CLINICAL: specialty eye care
specialty eye care
Effectively Co-manage the Post-LASIK Patient
A look at our role in post-op patient satisfaction.
DAWN HOLSTED, O.D., OKLAHOMA CITY, OKLA.
Providing immediate care post-LASIK allows an increased level of interaction with your patients. This, in turn, helps you to demonstrate a high level of competency and involvement in the patient’s care. In addition, post-operative care can provide incremental revenue to the practice. And, frankly, I’ve found it to be a fun and personally rewarding challenge.
Here are the pearls to making co-management a success for you and your patient.
For the post-operative care to be performed by you, you must:
▸ Secure the patient’s approval. Thus, when the patient expresses an interest in LASIK, educate them that post-operative care immediately following surgery can be provided in your office. Then, offer to coordinate the appointment with the surgeon or surgical facility.
▸ Have the patient released to your care by the surgeon. The surgeon must sign a transfer of care agreement, acknowledging that the procedure and patient response to surgery went well, and that they are comfortable with the patient being managed by you, their primary care optometrist, from that date forward.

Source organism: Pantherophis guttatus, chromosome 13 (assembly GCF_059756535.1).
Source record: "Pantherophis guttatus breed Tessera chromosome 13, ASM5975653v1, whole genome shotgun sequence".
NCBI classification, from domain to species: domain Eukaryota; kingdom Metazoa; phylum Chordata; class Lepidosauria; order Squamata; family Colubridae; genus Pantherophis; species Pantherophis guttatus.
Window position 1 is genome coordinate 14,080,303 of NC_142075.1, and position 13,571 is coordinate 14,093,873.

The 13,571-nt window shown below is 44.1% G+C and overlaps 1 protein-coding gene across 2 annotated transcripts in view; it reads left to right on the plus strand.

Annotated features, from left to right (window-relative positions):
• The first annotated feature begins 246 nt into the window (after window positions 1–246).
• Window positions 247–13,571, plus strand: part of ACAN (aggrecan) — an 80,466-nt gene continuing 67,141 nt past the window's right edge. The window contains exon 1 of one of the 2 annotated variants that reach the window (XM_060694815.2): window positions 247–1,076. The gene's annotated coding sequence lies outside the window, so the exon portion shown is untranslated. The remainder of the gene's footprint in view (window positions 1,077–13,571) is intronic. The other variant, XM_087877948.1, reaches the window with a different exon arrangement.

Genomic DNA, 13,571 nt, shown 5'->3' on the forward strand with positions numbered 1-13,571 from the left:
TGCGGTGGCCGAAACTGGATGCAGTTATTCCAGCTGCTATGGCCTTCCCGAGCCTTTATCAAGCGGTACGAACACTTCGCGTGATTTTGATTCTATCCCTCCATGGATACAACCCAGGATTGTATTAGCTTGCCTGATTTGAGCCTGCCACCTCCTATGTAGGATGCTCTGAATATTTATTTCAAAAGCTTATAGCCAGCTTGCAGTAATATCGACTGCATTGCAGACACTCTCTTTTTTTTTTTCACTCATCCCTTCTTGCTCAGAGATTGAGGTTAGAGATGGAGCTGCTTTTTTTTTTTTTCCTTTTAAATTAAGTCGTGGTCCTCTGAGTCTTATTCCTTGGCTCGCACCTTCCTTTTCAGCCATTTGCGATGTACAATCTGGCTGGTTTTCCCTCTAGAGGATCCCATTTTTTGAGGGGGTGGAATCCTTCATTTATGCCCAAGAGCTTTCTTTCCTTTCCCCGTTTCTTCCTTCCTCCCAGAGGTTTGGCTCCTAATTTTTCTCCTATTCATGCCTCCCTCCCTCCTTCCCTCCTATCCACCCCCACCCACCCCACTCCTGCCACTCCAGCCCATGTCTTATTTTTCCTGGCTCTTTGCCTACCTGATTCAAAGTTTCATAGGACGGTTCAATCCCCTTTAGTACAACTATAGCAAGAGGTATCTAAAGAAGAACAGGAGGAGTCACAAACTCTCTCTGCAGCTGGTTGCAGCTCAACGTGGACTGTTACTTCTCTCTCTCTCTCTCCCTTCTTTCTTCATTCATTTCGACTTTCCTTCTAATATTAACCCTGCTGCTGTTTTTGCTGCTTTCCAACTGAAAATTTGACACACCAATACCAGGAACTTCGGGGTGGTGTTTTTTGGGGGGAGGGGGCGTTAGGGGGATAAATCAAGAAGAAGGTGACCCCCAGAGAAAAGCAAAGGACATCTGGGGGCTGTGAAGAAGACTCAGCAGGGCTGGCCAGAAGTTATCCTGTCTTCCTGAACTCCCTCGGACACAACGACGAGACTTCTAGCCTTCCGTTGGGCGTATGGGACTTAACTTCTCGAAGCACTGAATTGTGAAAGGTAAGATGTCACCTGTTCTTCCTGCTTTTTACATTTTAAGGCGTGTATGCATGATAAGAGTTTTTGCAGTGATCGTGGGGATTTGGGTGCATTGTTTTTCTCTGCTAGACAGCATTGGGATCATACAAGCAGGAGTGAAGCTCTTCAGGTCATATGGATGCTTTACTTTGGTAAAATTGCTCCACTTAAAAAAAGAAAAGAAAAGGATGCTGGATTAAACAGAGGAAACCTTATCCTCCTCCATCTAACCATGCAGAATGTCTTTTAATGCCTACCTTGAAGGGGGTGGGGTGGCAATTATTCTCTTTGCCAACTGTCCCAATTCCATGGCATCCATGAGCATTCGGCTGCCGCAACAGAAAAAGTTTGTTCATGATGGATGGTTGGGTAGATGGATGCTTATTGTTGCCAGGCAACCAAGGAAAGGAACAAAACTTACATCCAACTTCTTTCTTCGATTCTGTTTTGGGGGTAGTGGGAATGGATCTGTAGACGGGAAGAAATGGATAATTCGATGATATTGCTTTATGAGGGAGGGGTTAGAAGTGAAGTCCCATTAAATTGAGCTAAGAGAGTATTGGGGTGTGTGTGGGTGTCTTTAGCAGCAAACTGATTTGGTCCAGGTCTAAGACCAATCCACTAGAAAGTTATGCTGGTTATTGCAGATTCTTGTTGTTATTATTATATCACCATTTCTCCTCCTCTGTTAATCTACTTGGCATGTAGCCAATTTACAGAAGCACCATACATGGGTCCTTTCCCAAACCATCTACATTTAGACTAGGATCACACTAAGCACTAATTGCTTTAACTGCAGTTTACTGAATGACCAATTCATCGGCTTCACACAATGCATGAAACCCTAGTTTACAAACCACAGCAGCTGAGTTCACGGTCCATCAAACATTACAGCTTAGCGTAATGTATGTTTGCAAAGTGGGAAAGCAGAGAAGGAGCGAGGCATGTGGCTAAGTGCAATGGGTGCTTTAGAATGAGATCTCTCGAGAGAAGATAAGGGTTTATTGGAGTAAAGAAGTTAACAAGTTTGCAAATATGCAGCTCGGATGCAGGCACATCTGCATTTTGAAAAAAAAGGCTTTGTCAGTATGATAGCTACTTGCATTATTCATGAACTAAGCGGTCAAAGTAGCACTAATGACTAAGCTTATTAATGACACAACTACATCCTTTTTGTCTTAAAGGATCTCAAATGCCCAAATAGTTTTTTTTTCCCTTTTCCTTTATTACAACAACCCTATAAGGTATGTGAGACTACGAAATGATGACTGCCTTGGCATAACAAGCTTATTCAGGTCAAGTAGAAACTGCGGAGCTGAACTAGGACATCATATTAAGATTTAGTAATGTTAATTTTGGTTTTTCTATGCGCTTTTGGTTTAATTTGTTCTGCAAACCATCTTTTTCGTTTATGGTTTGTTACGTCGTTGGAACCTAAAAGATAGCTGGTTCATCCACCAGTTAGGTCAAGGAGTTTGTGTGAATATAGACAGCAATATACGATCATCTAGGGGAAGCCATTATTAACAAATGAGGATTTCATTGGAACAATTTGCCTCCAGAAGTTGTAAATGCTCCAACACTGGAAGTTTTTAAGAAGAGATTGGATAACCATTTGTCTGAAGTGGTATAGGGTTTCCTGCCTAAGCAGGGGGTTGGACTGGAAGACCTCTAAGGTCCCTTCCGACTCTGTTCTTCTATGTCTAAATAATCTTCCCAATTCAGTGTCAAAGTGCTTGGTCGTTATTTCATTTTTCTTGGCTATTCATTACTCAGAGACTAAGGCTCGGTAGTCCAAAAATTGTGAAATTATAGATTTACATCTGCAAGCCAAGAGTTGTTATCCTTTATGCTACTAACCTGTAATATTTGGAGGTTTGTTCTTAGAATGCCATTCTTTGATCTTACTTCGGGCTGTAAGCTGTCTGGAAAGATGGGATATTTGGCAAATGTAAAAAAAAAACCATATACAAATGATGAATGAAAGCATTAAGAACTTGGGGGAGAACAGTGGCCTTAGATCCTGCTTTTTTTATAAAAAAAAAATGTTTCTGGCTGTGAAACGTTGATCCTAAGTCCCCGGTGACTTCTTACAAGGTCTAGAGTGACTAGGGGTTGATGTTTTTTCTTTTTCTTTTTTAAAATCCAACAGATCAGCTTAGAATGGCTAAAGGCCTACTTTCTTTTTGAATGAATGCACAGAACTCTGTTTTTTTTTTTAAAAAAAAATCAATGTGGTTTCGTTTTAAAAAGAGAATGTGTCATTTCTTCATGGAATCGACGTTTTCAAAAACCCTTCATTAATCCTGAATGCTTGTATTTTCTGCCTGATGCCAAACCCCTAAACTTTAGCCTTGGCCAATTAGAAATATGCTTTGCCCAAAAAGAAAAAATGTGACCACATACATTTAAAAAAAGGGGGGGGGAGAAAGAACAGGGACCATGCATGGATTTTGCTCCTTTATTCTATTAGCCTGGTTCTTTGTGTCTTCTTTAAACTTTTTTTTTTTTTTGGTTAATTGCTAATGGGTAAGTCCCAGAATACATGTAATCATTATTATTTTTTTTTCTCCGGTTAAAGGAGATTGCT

Provide a one-day post-op evaluation.
I learned early in my training that co-management is 90% reassurance and 10% clinical, a philosophy that has held true throughout my career in the post-surgical management of patients. If you’ve experienced a surgical procedure, you know the importance of hearing that healing is progressing, as it should.
▸ History. Start the exam on a positive note by congratulating the patient on having the procedure. Then, ask how it went, including any concerns or unexpected signs or symptoms they may experience. Also, document whether related medications were used as instructed.
▸ Visual acuity. Start with the full Snellen chart open and 20/40 on the bottom row. Ask the patient to read the smallest line they can. If the patient is struggling, start with a large single row of letters, and let them read several lines.
Remember: If the patient has difficulty, you can check their vision with a pinhole to see whether the response is better, or you can double check with an autorefraction if you find residual refractive error manifest with swelling.
Learn About Co-managing
If you want to add post-LASIK exams to your clinic, start by learning more about the process.
I suggest following a surgeon on the day after LASIK surgery, to see them manage patients on the post-operative examination day one. Call your local co-managing surgeon office or referral center, introduce yourself and let them know you are interested in co-managing your surgical patients, and they will generally be happy to assist you from there.
During this visit, you can see multiple examinations and listen to the conversations between surgeons and patients.
Roughly 20/40 is expected day one post-LASIK. Therefore, if the patient exceeds this, be sure to share this with them.
Continue to reassure the patient, and congratulate them on achieving this visual acuity, as many of them haven’t read those lines sans refractive correction for years.